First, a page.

What is it like to be a regular citizen of the Internet, a netizen? Those who already spend appreciable amounts of time online need only self-reflect; for those who do not, the self-descriptions of a ‘day in a netizen’s life’ are informative. Here is Shawn Wilbur’s, as he describes what a ‘virtual community’ means to him:
For me it is the work of a few hours a day, carved up into minutes and carried on from before dawn until long after dark. I venture out onto the Net when I wake in the night, while coffee water boils, or bath water runs, between manuscript sections or student appointments. Or I keep a network connection open in the background while I do other work. Once or twice a day, I log on for longer periods of time, mostly to engage in more demanding realtime communication, but I find that is not enough. My friends and colleagues express similar needs for frequent connection, either in conversation or through the covetous looks they cast at occupied terminals in the office. Virtual community is this work, this immersion, and also the connections it represents. Sometimes it is realtime communication. More often it is asynchronous and mostly solitary, a sort of textual flirtation that only occasionally aims at any direct confrontation of voices or bodies.sup>6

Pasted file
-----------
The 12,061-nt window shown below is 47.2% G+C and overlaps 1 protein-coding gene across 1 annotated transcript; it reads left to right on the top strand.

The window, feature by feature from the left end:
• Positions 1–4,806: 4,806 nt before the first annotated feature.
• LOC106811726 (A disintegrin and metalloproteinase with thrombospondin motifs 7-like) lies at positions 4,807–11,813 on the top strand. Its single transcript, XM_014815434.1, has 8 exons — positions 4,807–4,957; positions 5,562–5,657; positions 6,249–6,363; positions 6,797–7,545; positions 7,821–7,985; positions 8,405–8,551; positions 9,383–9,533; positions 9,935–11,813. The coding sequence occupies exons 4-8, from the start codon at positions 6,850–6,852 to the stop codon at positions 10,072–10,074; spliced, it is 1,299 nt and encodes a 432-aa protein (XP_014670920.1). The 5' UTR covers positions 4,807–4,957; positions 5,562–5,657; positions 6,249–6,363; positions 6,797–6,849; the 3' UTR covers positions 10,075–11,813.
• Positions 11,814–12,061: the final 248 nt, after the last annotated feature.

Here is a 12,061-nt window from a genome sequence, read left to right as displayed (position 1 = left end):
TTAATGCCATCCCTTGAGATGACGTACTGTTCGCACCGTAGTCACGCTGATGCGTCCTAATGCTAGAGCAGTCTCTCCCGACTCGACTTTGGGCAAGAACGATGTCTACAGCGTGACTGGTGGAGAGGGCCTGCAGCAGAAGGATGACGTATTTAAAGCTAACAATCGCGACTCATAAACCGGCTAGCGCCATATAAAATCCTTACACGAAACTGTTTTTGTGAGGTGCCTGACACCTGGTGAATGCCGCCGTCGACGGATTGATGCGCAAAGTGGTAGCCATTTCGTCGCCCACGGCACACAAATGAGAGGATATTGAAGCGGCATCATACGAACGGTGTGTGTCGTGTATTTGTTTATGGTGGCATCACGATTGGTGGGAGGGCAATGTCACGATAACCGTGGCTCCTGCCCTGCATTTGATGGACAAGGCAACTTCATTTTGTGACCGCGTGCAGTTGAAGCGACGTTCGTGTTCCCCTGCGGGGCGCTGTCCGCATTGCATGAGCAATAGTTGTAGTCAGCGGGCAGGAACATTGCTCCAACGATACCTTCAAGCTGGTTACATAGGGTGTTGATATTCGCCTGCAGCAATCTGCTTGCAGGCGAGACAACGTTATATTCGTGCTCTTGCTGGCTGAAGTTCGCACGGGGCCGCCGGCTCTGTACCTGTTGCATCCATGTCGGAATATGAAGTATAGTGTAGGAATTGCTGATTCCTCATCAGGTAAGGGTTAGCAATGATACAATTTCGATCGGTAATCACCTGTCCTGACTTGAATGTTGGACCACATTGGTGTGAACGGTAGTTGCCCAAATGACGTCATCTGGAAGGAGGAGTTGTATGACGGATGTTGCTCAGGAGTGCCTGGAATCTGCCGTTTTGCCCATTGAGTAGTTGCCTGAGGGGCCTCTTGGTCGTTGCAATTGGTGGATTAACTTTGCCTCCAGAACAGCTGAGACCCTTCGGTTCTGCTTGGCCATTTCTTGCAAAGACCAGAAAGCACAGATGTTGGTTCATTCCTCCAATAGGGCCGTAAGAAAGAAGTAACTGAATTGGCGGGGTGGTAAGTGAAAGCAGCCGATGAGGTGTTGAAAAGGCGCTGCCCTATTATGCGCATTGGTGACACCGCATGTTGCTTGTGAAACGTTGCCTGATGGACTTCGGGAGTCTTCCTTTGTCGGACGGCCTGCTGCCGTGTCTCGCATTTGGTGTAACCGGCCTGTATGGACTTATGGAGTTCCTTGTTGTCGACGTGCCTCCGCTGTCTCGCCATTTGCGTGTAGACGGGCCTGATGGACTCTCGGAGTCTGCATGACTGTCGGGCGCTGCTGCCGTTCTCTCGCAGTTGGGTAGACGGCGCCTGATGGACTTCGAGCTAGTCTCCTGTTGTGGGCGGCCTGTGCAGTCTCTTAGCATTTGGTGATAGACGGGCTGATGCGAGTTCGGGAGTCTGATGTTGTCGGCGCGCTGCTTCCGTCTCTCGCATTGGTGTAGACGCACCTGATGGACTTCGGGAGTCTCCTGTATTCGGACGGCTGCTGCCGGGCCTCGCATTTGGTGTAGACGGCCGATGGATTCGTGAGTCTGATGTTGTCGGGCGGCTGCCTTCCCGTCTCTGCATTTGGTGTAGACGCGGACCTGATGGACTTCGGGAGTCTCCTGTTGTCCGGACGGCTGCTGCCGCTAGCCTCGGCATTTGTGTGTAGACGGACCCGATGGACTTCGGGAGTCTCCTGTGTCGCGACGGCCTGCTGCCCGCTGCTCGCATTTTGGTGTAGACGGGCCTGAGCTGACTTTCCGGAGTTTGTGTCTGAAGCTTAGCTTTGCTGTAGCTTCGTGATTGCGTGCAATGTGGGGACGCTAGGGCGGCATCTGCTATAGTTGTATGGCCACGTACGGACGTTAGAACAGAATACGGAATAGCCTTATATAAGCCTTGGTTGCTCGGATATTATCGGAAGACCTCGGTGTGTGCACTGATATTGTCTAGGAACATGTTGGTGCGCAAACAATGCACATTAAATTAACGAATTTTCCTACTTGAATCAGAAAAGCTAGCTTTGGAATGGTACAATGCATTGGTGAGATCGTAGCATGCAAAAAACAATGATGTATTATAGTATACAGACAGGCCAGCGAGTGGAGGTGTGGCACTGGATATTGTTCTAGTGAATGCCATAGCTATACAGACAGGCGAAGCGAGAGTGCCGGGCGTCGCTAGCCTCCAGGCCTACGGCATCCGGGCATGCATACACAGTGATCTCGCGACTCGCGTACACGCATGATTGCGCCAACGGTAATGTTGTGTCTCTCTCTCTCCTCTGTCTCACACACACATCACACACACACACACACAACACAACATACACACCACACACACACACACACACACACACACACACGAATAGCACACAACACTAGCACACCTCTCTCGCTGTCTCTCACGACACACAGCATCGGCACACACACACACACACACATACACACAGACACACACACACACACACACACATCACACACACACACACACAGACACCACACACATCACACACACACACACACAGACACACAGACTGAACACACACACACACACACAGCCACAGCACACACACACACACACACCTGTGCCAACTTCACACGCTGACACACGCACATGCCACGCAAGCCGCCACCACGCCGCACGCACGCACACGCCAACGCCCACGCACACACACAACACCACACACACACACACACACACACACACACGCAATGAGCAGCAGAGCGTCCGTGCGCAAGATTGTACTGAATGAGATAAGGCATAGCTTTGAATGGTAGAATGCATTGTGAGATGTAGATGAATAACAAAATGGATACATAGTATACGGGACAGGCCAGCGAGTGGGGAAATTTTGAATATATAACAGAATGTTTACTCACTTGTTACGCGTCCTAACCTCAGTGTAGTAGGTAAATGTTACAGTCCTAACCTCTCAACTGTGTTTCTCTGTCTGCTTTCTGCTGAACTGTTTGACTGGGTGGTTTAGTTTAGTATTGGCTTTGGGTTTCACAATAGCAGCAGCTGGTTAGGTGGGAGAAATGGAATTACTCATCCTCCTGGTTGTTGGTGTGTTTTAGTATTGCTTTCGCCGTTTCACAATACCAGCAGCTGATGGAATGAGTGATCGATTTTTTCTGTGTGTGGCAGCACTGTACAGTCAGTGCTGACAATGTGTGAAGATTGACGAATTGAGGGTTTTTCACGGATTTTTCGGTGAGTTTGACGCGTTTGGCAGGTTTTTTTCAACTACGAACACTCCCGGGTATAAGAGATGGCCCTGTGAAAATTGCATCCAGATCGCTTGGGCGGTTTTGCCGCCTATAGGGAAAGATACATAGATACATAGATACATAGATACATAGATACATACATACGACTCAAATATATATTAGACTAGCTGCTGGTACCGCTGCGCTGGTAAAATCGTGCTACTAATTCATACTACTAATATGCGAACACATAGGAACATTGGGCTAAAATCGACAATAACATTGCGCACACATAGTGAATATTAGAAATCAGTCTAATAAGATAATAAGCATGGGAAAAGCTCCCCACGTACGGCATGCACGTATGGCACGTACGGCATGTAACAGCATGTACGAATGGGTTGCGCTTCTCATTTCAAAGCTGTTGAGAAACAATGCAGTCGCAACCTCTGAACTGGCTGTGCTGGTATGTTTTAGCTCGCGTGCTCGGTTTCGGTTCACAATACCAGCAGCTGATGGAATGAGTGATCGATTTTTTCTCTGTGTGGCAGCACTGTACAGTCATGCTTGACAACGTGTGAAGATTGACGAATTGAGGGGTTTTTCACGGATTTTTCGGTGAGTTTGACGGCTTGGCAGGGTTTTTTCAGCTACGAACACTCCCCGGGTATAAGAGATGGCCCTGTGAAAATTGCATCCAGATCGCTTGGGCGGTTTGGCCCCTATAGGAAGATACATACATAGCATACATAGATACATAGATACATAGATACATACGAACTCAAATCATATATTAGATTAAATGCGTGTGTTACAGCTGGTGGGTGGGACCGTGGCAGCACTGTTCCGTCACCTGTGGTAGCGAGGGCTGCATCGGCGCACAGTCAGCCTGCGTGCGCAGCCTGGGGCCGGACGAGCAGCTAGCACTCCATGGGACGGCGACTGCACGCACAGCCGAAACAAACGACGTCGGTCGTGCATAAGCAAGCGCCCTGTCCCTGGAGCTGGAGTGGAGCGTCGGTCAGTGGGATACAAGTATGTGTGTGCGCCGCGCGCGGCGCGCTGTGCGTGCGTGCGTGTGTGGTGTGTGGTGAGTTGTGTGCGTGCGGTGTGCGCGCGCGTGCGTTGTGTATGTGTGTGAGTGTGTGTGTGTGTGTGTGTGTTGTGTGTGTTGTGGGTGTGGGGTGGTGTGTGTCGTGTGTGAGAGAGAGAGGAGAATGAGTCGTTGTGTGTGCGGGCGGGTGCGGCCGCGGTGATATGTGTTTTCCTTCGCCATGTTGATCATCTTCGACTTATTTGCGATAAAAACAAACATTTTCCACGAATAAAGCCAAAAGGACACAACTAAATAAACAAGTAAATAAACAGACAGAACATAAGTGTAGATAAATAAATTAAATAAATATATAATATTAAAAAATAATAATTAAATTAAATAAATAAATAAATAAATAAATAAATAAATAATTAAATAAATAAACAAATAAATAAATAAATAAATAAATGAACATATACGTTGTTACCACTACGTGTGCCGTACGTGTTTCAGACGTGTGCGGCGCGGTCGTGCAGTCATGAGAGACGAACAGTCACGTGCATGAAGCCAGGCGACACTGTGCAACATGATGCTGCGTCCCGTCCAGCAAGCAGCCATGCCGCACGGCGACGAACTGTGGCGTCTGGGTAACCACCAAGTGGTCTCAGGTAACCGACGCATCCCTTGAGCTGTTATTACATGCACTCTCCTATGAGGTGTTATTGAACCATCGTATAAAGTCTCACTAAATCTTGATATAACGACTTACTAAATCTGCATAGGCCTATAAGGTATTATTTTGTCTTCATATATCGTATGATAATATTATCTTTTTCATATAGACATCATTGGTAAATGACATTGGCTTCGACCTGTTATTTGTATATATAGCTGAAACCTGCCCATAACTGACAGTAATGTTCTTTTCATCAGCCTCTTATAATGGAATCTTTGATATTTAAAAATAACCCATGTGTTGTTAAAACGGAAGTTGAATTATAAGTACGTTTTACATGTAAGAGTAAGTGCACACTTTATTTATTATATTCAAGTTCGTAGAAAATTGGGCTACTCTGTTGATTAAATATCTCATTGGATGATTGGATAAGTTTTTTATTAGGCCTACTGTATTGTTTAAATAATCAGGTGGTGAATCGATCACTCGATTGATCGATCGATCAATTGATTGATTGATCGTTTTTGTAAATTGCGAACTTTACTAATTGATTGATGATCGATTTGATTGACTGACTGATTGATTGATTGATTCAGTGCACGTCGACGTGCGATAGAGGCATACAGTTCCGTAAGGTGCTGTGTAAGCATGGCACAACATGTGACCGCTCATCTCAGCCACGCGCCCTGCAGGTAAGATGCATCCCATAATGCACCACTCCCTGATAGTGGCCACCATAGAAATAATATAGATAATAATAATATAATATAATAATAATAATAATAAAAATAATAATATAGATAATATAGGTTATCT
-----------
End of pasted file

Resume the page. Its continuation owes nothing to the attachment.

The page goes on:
And there are now several sites which will advise you of the symptoms to look out for if you want to know whether you are Internet-driven. Here is a short selection from various pages headed ‘addicted to the Internet’:
You wake up at 3 a.m. to go to the bathroom and stop to check your e-mail on the way back to bed.
You sign off and your screen says you were on for 3 days and 45 minutes.
You placed the refrigerator beside your computer.
You say ‘scroll up’ when someone asks what it was you said.
All of your friends have an @ in their names.
You tell the cab driver you live at
You check your mail. It says ‘no new messages’. So you check it again.